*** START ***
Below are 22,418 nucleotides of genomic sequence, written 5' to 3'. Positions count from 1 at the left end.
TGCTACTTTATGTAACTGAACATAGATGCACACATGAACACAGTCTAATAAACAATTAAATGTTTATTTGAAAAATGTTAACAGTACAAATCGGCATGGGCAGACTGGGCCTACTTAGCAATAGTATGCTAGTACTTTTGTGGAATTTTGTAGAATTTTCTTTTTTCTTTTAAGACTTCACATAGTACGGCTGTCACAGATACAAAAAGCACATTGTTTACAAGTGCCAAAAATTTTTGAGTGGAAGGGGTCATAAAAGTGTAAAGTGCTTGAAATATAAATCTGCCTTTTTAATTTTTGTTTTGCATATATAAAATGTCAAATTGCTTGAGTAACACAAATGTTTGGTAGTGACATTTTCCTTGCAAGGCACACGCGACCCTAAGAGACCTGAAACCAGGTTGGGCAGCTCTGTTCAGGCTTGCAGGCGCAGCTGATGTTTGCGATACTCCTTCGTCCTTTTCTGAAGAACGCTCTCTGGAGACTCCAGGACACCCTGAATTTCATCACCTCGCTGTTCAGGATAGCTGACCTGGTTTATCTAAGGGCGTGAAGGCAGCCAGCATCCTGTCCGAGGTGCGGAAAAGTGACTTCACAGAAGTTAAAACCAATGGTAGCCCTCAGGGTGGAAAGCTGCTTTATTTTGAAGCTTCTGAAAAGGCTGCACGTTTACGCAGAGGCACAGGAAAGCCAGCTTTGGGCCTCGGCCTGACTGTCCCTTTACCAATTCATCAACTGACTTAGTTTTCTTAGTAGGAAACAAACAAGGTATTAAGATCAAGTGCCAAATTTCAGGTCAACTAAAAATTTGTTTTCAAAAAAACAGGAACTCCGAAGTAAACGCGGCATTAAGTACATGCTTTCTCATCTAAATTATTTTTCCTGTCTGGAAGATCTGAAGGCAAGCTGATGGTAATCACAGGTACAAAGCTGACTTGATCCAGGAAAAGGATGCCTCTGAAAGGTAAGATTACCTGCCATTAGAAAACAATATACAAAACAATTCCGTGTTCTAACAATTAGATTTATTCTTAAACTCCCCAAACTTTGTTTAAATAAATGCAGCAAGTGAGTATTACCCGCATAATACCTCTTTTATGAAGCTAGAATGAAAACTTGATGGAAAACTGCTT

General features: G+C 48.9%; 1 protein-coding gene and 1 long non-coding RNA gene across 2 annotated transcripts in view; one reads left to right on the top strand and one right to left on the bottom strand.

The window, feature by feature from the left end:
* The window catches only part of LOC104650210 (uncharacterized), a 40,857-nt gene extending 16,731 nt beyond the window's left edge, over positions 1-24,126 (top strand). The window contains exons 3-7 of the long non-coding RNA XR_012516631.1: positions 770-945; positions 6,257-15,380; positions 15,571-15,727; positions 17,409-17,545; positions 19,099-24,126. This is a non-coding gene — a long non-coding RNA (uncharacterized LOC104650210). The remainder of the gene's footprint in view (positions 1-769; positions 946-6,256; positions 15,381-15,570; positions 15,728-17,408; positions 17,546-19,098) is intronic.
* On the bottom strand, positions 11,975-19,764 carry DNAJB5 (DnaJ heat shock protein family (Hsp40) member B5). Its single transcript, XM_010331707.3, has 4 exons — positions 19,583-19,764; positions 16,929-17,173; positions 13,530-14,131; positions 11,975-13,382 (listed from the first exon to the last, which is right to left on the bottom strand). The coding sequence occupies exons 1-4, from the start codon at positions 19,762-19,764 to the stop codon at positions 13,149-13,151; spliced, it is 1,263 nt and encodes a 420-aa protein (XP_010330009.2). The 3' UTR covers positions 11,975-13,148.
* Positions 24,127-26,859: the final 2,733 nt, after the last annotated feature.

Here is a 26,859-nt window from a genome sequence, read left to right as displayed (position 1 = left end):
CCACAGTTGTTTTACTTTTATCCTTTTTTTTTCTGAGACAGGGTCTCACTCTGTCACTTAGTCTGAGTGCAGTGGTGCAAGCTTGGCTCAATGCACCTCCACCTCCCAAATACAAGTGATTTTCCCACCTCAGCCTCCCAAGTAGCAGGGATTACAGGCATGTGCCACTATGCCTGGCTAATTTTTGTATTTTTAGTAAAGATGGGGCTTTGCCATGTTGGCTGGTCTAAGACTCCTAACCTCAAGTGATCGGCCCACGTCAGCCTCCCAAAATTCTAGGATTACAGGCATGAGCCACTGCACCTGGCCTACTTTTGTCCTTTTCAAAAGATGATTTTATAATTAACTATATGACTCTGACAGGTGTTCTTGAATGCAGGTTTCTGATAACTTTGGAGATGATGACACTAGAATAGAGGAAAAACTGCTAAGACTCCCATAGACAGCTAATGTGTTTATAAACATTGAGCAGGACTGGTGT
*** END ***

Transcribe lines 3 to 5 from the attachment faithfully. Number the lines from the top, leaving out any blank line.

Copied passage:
General features: G+C 48.9%; 1 protein-coding gene and 1 long non-coding RNA gene across 2 annotated transcripts in view; one reads left to right on the top strand and one right to left on the bottom strand.

The window, feature by feature from the left end:
* The window catches only part of LOC104650210 (uncharacterized), a 40,857-nt gene extending 16,731 nt beyond the window's left edge, over positions 1-24,126 (top strand). The window contains exons 3-7 of the long non-coding RNA XR_012516631.1: positions 770-945; positions 6,257-15,380; positions 15,571-15,727; positions 17,409-17,545; positions 19,099-24,126. This is a non-coding gene — a long non-coding RNA (uncharacterized LOC104650210). The remainder of the gene's footprint in view (positions 1-769; positions 946-6,256; positions 15,381-15,570; positions 15,728-17,408; positions 17,546-19,098) is intronic.